Monetary Policy of the ECB Term Paper

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" (ECB, 2007)

Operational efficiency is held to be the most important of all the principles of operation for the ECB and can be defined as "the capacity of the operational framework to enable monetary policy decision to feed through as precisely and as fast as possible to short-term money market rates. These in turn, through the monetary policy transmission mechanism, affect the price level." (ECB, 2007) Equal treatment and harmonization is a principle that holds that credit institutions must be treated equally regardless of their size or their location in the euro area. Simplicity and transparency are said to "ensure the intentions behind monetary policy operations are correctly understood. The principle of continuity aims at avoiding major changes in instruments and procedures, so that central banks and their counterparties can draw on experience when participating in monetary policy operations. The principle of safety requires that the Eurosystem's financial and operational risks are kept to a minimum. Cost efficiency means keeping low the operational costs to both the Eurosystem and its counterparties arising from the operational framework." (ECB, 2007) the following chart illustrates the primary transmission channels of monetary policy decisions.

Primary Transmission Channels of Monetary Policy Decisions

Source: ECB (2007)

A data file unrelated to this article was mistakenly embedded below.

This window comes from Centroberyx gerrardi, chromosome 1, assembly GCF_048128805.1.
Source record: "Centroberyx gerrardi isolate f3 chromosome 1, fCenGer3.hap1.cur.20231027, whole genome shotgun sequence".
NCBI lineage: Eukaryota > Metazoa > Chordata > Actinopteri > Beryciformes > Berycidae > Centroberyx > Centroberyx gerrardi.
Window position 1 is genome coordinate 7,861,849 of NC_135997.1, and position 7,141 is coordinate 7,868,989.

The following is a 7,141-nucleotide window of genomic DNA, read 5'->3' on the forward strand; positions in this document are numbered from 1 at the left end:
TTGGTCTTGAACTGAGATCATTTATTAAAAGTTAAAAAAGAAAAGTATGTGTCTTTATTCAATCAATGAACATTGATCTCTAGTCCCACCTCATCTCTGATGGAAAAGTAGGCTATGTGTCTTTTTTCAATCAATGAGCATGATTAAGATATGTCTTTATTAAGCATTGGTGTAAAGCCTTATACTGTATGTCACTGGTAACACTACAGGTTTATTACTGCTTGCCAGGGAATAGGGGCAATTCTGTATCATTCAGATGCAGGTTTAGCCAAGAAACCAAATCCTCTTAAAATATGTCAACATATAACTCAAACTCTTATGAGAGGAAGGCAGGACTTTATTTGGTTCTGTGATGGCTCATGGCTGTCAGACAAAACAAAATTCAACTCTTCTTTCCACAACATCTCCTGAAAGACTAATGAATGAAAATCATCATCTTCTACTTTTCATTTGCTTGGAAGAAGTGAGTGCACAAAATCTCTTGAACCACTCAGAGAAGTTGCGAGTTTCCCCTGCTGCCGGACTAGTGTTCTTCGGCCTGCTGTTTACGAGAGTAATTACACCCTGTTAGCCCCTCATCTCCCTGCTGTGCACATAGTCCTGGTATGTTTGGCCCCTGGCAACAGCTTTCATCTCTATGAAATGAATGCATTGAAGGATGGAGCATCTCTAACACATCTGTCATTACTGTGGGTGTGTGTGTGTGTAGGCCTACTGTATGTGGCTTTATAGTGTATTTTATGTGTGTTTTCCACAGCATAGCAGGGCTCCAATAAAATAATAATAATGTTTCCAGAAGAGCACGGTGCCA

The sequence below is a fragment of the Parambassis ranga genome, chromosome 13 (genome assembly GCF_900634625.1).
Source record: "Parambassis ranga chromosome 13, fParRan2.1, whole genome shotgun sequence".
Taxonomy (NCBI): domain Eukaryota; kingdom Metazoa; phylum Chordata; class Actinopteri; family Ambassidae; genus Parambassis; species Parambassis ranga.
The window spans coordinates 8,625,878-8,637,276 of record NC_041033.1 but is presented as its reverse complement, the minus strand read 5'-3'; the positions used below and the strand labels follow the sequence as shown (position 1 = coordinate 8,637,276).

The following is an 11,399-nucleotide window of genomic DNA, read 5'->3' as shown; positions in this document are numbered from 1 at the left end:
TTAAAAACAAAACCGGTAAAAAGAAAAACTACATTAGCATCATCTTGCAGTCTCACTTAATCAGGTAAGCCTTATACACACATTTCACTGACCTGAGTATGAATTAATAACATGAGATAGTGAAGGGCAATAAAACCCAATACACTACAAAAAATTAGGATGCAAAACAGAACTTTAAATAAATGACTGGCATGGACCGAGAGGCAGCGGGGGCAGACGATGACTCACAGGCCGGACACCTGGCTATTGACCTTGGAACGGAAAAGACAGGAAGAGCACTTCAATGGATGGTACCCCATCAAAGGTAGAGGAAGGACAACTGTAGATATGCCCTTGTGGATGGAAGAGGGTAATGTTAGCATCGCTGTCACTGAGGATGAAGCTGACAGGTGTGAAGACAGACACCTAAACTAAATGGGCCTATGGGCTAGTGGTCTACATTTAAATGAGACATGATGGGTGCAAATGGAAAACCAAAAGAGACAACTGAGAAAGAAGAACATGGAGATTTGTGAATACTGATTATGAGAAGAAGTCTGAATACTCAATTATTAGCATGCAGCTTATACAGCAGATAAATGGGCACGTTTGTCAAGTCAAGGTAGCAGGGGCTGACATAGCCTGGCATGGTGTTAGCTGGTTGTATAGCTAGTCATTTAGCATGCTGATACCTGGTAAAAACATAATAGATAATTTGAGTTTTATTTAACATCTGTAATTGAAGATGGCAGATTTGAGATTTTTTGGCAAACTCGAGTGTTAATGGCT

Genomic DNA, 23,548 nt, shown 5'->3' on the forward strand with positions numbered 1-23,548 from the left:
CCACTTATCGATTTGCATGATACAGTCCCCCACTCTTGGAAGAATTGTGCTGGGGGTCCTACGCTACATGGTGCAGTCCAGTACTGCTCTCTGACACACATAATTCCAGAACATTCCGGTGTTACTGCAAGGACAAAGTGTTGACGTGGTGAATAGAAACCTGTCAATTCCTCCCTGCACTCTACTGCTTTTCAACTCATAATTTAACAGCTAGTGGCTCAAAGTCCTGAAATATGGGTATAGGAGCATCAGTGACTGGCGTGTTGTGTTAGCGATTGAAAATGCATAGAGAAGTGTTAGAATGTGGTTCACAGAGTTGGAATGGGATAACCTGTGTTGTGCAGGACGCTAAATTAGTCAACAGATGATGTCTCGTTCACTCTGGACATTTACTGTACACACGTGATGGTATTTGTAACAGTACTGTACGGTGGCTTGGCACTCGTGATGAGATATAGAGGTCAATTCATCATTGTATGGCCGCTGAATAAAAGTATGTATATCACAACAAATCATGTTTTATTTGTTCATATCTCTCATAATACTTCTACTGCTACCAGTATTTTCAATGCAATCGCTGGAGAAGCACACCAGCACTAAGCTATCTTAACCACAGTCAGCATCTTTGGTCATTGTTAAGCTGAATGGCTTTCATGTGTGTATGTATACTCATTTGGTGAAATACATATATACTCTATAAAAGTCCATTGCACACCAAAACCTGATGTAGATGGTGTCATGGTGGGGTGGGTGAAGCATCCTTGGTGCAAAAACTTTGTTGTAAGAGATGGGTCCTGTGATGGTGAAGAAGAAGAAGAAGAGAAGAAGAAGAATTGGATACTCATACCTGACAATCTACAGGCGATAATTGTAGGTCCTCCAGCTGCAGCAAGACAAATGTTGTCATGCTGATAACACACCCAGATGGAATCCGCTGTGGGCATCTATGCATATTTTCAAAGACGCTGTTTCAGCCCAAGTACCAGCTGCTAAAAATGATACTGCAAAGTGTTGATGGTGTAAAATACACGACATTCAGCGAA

Change in official interest rates takes place through the central bank providing funding to the banking systems and charging interest. The central bank can make full determination of this interest rate due to its monopoly power of issuance of money. The affects to banks and money-market interest rates is one of a direct nature in terms of money-market interest rates and of an indirect nature in terms of lending and deposit rates which the banks themselves set for customers. In terms of expectations of future official interest-rate changes and the affect on medium and long-term interest rates specifically, the longer-term interest rates are dependent, at least in part, on the expectations of the market concerning short-term rates future course. Also guided by monetary policy can be the economic agents' expectations related to future inflation and this has an influence on developments in prices. If the central bank has credibility of a high nature then it is able to firmly anchor price stability expectations and this enables economic agents to avoid increase of prices in anticipation of higher inflation and reduces the fear associated with deflation. In terms of the effect on asset, prices it is stated that: "The impact on financing conditions in the economy and on market expectations triggered by monetary policy actions may lead to adjustments in asset prices (e.g. stock market prices) and the exchange rate. Changes in the exchange rate can affect inflation directly, insofar as imported goods are directly used in consumption, but they may also work through other channels." (ECB, 2007) the impact of changes in interest rates are illustrated in the decision of households and firms. Consumption and investment are also affected by changes in asset prices via wealth effects and effects on collateral value. The example given is: "...as equity prices rise, share-owning households become wealthier and may choose to increase their consumption. Conversely, when equity prices fall, households may reduce consumption. Asset prices can also have impact on aggregate demand via the value of collateral that allows borrowers to get more loans and/or to reduce the risk premium demanded by lenders/banks." (ECB, 2007) the effect to the supply of credit is that higher interest rates bring on an increase in the risk that borrowers will not be able to pay back their loans and thus the bank is likely to cut back on the funds that are loaned to households as well as to firms. Changes in aggregate demand and prices are affected by changes in consumption and investment, which in turns changes the "level of domestic demand for goods and services relative to domestic supply." (ECB, 2007) it is related that when supply is exceeded by demand that "upward pressure is likely to occur..." As well as "changes in aggregate demand may translate into tighter or looser conditions in labor and intermediate product markets. This is turn can affect price and wage-setting in the respective market." (ECB, 2007)